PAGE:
Boxer Hobo - Johnny T. Noctor
Johnny Noctor is Brain Damaged!

When I first started reading this book I was excited. I thought I'd found the next Bukowski! Or Harry Crews perhaps. But it wasn't to be. As I read on the book tended to become quite repetitive. Memoirs of training, drinking, homelessness, being locked up and the evolving search for his unknown assailant.

When I say brain-damaged, I'm not kidding. He received multiple brain contusions (that's bleeding on the brain) after his skull was fractured in an attack by an unknown boxer. But that doesn't stop boxing clubs in Australia using him for hundreds of rounds of sparring ..... and then not paying him. And even though he now suffers from seizures they still find fights for him ..... and then don't pay him.

And from this point of view the book is a huge success, for this abused, oppressed and totally exploited Hobo elucidates with passion precisely what is wrong with the system. He's promised a fight, so trains for weeks only to find his name is not on the bill, so the club has got free sparring out of him. He's flown in for another fight but is offered no accommodation, so sleeps under a bridge the night before he's due to box.

From a personal perspective I understand this. I had a pal who was a pro fighter. Quite often the only preparation he had for a particular fight - apart from regular training in the gym - would be when his manager would walk on the building site and say, "Put your shovel down, you're fighting tonight," and off he'd go to add another loss to his record. Crowd pleaser though, you see. At the end of every round he'd still be standing there soaking up punishment with blood and snot all over his face.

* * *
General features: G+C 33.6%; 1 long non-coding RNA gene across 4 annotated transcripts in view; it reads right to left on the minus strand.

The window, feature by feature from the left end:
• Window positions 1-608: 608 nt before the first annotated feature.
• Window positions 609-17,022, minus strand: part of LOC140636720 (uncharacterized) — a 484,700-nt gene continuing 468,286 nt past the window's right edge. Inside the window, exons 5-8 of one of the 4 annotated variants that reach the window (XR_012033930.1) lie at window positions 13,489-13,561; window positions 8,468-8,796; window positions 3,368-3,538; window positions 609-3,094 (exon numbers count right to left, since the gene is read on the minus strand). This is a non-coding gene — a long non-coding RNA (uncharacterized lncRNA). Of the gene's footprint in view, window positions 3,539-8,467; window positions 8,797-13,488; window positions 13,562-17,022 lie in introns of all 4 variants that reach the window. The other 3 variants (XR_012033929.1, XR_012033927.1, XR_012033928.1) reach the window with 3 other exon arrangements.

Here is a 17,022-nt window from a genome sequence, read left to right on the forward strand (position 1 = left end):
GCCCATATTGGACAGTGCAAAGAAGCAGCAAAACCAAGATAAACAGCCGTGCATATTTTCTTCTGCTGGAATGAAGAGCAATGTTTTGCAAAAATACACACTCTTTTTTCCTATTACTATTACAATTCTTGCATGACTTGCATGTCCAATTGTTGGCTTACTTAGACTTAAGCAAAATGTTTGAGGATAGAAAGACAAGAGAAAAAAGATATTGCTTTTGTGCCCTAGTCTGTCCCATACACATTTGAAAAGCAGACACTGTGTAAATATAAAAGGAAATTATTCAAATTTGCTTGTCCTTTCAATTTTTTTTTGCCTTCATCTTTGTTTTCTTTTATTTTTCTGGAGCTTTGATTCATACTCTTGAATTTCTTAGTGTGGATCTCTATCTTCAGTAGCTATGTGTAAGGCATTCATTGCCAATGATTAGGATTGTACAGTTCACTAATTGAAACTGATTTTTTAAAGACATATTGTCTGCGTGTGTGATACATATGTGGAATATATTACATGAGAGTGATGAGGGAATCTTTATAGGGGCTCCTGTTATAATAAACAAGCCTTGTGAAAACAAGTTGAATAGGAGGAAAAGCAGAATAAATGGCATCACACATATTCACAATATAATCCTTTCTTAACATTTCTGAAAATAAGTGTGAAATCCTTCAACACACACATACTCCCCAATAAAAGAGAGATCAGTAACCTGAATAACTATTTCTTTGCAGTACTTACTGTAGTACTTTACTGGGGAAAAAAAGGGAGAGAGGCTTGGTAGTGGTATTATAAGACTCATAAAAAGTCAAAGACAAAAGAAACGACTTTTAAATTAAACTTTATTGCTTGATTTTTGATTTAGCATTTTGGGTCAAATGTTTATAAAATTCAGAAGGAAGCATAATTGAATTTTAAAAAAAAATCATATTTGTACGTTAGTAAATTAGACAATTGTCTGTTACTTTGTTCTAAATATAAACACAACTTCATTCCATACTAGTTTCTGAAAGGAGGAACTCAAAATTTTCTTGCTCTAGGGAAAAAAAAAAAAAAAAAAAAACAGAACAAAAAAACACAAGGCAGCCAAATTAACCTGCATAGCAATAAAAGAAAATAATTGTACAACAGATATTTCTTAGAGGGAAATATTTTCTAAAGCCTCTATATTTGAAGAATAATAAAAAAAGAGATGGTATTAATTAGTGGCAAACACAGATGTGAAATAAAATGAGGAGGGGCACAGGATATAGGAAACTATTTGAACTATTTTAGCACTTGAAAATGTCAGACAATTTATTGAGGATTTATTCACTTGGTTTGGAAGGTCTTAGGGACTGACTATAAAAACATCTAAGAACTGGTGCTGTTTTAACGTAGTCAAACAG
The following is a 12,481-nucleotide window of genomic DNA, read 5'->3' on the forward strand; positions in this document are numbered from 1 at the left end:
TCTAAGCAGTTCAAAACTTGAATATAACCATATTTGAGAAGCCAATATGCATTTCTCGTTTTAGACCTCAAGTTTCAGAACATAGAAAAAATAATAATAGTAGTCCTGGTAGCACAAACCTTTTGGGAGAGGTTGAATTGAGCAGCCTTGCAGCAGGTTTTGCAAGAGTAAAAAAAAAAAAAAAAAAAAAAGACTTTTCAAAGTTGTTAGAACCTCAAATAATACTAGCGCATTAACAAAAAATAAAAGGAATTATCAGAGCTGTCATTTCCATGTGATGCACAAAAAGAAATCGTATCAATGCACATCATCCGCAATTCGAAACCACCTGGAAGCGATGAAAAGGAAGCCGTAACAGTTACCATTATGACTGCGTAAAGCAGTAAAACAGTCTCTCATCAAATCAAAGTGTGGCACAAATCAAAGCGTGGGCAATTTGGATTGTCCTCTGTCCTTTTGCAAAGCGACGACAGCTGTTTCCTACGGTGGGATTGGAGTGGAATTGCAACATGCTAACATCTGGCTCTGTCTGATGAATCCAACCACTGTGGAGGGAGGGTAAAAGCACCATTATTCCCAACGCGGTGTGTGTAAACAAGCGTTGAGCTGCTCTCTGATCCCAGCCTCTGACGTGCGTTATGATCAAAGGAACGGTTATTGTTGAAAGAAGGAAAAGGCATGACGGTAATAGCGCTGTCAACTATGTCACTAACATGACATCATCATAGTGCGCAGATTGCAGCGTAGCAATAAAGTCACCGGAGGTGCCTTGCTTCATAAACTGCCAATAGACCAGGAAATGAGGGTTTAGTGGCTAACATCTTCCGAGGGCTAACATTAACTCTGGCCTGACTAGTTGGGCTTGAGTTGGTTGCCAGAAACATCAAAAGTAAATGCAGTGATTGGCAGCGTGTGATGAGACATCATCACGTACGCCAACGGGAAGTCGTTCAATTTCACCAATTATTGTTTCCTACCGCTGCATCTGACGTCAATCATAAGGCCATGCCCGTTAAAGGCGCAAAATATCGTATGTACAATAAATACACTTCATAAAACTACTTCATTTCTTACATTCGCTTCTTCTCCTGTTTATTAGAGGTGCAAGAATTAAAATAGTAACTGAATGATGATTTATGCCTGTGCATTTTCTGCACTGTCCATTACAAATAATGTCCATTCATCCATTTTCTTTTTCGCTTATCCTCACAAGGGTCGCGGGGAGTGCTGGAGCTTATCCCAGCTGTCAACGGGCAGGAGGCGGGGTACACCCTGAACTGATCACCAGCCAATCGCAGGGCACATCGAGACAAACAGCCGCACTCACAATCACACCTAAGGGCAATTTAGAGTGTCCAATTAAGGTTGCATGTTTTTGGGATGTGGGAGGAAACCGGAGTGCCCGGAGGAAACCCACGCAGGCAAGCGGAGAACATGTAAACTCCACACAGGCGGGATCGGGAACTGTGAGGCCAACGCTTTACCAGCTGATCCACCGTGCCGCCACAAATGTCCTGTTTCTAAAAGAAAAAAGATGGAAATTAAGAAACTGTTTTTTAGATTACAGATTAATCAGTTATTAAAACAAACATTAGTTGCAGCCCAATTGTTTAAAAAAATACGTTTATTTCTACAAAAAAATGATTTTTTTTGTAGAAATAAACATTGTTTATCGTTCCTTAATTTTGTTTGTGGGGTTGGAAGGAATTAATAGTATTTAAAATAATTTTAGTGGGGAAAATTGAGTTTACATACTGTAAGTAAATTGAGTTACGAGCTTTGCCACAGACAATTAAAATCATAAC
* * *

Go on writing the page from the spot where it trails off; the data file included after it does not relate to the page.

Another mate of mine turned pro. For his first fight he fought a fellow who was rated fourth in the country but two weights above him. He soon became an `opponent,' a good win for an up-and-coming boxer to have on his record.

It's a dirty business, and Johnny Hobo makes this clear. He reveals the oppression and discrimination he suffers as a drunken homeless fighting man - not just from the boxing fraternity but also the whole of the established community. You can, of course, understand that a pissed up boxer may fail to impress or influence people, so he's partly to blame for this himself. And of course there's always two sides to a story and a brain damaged mind may well have foggy memories of certain events.

Is it a good book? Not really. And as I write this I'm still unsure whether I'll give it a 3 or a 4 star. Part of me wants to offer Johnny Noctor a 4 star rating because any man who has the courage to climb into a boxing ring deserves respect and his story is one that's worth telling. But another part of me wants to be true to the reader. All in all I think it's a 3 star book